“Mobile money is improving the way we do business in Ghana”
Mobile money is booming in the West African country. In an interview Eli Hini, CEO of MobileMoney Limited, explains the reasons why. He describes how mobile money promotes financial inclusion and why he doesn’t see international payment providers as rivals.
In Ghana, it’s becoming increasingly popular to store money in an electronic wallet. The development has been quite impressive: According to the statistics portal statista, in January 2021 roughly 39 percent of people aged over 15 had a mobile money account. Three years earlier the share was only 13 percent.
To convert cash into mobile money, Ghanaian customers can visit specified agents and give them a sum of money that is then deposited in their mobile money account. This money can be sent via phone to another user who can subsequently visit an agent who will convert the mobile money back into cash. This last process is called “cash out”, while the first process is referred to as “cash in”.
Compared to Europe, the mobile payments market in Africa is very different. According to a Boston Consulting Group report published in 2020, telecom companies have a much higher share of the African market than banks do. While banks are said to “typically focus on affluent customers, who represent perhaps 10% of the adult African population”, telecom companies attract a wider range of customers, the report states.
Mr. Hini, to what extent is mobile money promoting financial inclusion in Ghana?
The effect is enormous. More Ghanaians than ever before are now able to access basic financial services. And this is because of mobile money. The beauty of mobile money is that the Know-your-customer (KYC) requirements are less exacting than those for opening a typical bank account. The way it has been implemented has enabled many more people to sign up for wallets.
How easy is it to obtain such a wallet?
Anybody who has any national ID card can now own a mobile money wallet. The wallet enables the holder to transfer money and also benefit from savings. We transfer the amount of money to be saved to partner banks who pay interest on the deposit. Furthermore, many customers can buy insurance and pension contributions on our platform.
Sounds simple. But according to authorities only half of the Ghanaian population are registered citizens. How do you want to include the other half?
It does not necessarily have to be the ID card. We bus our agents to rural communities to register them for MTN mobile money wallets. We provide details on the accepted National IDs which among others include Driving licence, Voters ID card and National Health Insurance Scheme (NHIS) card. The most common IDs in the rural communities are the Voters ID and NHIS card.
Still, in 2019 the World Bank pointed out that financial access is particularly low among women. What are you doing to change that?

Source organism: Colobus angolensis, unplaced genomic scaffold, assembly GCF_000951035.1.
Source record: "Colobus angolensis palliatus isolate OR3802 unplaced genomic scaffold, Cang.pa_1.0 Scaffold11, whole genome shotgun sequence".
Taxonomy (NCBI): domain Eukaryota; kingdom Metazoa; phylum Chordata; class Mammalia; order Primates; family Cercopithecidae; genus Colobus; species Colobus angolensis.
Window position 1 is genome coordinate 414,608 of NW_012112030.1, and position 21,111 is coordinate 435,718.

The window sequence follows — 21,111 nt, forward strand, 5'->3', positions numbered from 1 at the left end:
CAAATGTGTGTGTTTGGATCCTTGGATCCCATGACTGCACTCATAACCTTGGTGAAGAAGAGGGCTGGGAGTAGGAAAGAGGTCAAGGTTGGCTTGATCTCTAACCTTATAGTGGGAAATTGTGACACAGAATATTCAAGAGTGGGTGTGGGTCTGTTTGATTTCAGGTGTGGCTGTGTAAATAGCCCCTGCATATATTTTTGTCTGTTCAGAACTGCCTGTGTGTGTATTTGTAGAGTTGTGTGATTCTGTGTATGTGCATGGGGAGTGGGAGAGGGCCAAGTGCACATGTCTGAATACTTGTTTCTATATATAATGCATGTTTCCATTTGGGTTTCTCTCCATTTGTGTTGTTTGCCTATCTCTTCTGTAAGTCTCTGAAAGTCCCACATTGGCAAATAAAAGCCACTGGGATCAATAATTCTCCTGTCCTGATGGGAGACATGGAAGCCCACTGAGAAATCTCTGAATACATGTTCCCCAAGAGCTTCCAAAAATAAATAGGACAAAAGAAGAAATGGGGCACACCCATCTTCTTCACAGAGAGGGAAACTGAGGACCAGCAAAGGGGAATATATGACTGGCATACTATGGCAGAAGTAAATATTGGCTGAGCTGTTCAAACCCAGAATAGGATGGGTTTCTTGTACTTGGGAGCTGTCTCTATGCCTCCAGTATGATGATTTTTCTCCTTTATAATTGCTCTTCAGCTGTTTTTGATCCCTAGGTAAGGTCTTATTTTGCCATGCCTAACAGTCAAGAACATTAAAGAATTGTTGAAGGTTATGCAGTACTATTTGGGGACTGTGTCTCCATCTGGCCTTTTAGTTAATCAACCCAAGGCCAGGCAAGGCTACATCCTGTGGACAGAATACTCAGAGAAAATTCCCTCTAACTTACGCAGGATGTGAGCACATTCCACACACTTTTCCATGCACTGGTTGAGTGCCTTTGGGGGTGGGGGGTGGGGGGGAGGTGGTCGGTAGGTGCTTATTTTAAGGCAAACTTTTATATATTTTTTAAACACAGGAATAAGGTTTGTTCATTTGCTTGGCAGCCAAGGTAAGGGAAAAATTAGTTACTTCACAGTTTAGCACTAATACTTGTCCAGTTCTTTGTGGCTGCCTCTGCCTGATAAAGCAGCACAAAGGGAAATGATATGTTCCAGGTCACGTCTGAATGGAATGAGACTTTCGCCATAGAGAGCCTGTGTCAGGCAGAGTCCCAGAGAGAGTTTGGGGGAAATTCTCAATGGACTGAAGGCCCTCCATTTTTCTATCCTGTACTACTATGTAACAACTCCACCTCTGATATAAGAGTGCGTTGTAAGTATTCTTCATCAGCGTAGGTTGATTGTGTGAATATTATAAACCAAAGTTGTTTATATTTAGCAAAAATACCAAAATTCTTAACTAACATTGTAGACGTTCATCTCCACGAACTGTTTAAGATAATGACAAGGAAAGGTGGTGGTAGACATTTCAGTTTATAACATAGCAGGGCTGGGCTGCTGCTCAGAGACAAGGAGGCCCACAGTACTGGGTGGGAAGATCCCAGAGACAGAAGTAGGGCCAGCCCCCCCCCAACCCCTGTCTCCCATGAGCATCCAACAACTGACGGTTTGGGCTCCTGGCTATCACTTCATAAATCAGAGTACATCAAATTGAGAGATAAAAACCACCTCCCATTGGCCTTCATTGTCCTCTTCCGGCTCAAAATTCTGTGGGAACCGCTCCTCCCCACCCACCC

We have established programmes that focus especially on women to demonstrate the advantages of having a wallet. The wallets allow them to receive payments for the products they sell. Before that was the case they often got robbed. The wallets serve as protection. One can therefore say that mobile money is improving the way we do business as a country.
Huge international payment providers have ambitious growth plans. Do you see these companies as potential rivals?
No, from my point of view these companies are more likely to offer complementary services, because they would have to employ agents in order to provide the same services as we do. So I think that they could be interested in other fields such as merchant-payments, where people living abroad can pay for specific goods and services for their loved ones instead of sending cash which might not be used for the intended purpose.
What are your plans for the future?
We want to consolidate more as a platform. So that customers who want different services can just go to one point. We want to enable our financial service providers to offer their products on our platform, so that customers can choose from different providers. We want to offer customers a lot more flexibility in terms of choice of service. The platform business will be very important. Furthermore, we are also driving merchant payments to reduce the use of cash for payments.
Mobile money is booming in Ghana, giving many people access to financial services in the first place.
To convert cash into mobile money Ghanaian customers can visit specified agents.
Customers can give them a sum of money that is then deposited in their mobile money account.
This money can then be sent via phone to another user ….
… who can subsequently visit an agent who will convert the mobile money back into cash.
Agents can also be found in rural areas….
…like here in Keta, in the southern Volta Region.
Some companies have programs especially for women as their access to financial services is particularly low.
Photographs by Espen Eichhöfer, OSTKREUZ Agentur der Fotografen
About Eli Hini
Eli Hini is the Chief Executive Officer for MobileMoney Limited, the MTN Ghana subsidiary responsible for mobile financial services. He is responsible for driving strategy, business development, innovation and relevant operations of MTN’s Mobile Money business. Eli was instrumental in setting up Mobile Money services in Ghana and growing the subscriber base.
He holds a Bachelor of Science degree from the Kwame Nkrumah University of Science and Technology and a post-graduate diploma in marketing from the Chartered Institute of Marketing, UK.
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